Mass Suicide at Igbo Landing
Groups of people can equally be moved to take their lives if they believe those lives are no longer worth living. The Igbo people of what is now modern Nigeria in West Africa were known to be independent and fiercely resistant to attempts to enslave them. But that did not stop slavers from capturing them and shipping them to the plantations of North America. But one group of Igbo foiled attempts to enslave them, choosing to drown themselves instead.
In 1803, a fresh shipload of West African slaves landed in Savannah, Georgia. Amongst them were seventy-five of the Igbo people. The crew auctioned the slaves on the docks, and agents representing John Couper and Thomas Spalding, plantation owners on St Simon’s Island, Georgia brought the Igbo slaves. Then, chained together, the slaves were loaded onto a small ship called either The York or The Morovia, according to different sources. The final leg of their journey had begun.
During the voyage, the slaves revolted and somehow managed to take control of the ship. They had drowned a number of their captors before the ship ran aground in the marshland of St Simon’s Island at a place then known as Dunbar Creek. What happened next is a mix of mythology and fact. Eyewitnesses, Roswell King, the overseer of a nearby plantation and William Mein who was called in to help recover the slaves, gave accounts of how the slaves took to the swamp as soon as they disembarked from the marooned ship and walked into the Dunbar creek to drown themselves.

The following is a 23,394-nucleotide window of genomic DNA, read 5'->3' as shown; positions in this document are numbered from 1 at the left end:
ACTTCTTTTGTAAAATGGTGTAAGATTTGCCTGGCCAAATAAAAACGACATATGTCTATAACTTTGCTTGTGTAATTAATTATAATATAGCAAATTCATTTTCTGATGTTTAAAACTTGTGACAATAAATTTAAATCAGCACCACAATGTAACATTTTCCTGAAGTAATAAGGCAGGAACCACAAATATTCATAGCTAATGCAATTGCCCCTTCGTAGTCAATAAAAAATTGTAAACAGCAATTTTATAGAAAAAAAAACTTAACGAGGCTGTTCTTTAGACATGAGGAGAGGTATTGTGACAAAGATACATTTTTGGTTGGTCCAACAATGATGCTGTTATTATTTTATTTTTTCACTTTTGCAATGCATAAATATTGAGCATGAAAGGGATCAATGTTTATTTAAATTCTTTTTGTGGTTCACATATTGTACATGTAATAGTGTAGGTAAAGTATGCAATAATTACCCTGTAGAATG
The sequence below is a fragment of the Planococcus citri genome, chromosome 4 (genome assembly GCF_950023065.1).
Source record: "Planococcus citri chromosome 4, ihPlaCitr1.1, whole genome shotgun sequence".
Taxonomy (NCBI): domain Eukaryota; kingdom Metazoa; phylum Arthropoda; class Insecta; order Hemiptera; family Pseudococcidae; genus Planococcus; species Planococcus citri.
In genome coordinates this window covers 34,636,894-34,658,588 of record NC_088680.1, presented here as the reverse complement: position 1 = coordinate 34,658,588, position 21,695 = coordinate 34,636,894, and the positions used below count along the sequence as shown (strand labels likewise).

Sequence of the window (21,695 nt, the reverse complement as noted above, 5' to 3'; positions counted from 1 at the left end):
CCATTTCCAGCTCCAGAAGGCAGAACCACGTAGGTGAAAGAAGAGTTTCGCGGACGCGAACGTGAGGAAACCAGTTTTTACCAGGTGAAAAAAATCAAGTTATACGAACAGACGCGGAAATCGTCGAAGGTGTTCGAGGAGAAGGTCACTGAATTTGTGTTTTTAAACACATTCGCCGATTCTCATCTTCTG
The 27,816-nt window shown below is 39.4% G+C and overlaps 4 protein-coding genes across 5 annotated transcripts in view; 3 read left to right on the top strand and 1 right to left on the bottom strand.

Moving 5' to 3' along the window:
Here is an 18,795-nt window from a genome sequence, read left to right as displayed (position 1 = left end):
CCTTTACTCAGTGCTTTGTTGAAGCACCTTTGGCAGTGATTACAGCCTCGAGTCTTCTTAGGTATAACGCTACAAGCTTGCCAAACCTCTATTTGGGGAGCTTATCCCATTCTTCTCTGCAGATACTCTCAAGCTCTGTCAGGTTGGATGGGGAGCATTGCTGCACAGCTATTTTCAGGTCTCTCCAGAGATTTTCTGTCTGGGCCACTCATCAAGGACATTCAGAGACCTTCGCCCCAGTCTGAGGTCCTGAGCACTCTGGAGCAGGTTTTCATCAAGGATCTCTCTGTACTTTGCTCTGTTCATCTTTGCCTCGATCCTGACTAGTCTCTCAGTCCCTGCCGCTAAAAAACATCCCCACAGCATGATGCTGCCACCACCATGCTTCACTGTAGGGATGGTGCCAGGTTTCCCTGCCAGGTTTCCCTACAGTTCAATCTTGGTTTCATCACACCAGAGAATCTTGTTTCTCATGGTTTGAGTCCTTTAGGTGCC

But according to other versions, the Igbos went ashore under the guidance of their chief, not to kill themselves but to go home. They apparently walked into the Creek singing “The Water Spirit brought us; the Water Spirit will take us home.” Their god, however, did not oblige. While ten to twelve members of the seventy-five succeeded in escaping to death, the rest were ‘rescued’ by bounty hunters. The bounty hunters delivered the surviving slaves to their unwanted destiny and Dunbar Creek was thereafter known as Igbo landing.